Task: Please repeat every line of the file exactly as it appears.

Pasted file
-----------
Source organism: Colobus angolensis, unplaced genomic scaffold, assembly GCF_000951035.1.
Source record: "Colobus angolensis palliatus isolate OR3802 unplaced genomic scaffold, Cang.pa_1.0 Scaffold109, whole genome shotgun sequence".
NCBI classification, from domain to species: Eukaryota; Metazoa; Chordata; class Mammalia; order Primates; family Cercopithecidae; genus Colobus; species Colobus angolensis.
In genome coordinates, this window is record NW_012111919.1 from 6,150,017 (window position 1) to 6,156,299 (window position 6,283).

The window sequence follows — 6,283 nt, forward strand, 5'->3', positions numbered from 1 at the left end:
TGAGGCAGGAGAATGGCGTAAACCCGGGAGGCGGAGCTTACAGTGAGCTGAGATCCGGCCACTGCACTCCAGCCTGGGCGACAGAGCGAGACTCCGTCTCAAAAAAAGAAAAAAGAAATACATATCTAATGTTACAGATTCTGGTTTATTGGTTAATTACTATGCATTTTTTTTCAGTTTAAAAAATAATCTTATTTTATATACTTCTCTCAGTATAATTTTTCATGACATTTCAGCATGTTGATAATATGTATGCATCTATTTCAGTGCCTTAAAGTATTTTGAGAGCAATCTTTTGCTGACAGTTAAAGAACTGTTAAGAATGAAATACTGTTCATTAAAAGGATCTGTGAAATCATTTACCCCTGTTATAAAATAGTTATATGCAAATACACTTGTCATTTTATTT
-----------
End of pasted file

Source organism: Colobus angolensis, unplaced genomic scaffold, assembly GCF_000951035.1.
Source record: "Colobus angolensis palliatus isolate OR3802 unplaced genomic scaffold, Cang.pa_1.0 Scaffold109, whole genome shotgun sequence".
NCBI classification, from domain to species: Eukaryota; Metazoa; Chordata; class Mammalia; order Primates; family Cercopithecidae; genus Colobus; species Colobus angolensis.
In genome coordinates, this window is record NW_012111919.1 from 6,150,017 (window position 1) to 6,156,299 (window position 6,283).

The window sequence follows — 6,283 nt, forward strand, 5'->3', positions numbered from 1 at the left end:
TGAGGCAGGAGAATGGCGTAAACCCGGGAGGCGGAGCTTACAGTGAGCTGAGATCCGGCCACTGCACTCCAGCCTGGGCGACAGAGCGAGACTCCGTCTCAAAAAAAGAAAAAAGAAATACATATCTAATGTTACAGATTCTGGTTTATTGGTTAATTACTATGCATTTTTTTTCAGTTTAAAAAATAATCTTATTTTATATACTTCTCTCAGTATAATTTTTCATGACATTTCAGCATGTTGATAATATGTATGCATCTATTTCAGTGCCTTAAAGTATTTTGAGAGCAATCTTTTGCTGACAGTTAAAGAACTGTTAAGAATGAAATACTGTTCATTAAAAGGATCTGTGAAATCATTTACCCCTGTTATAAAATAGTTATATGCAAATACACTTGTCATTTTATTT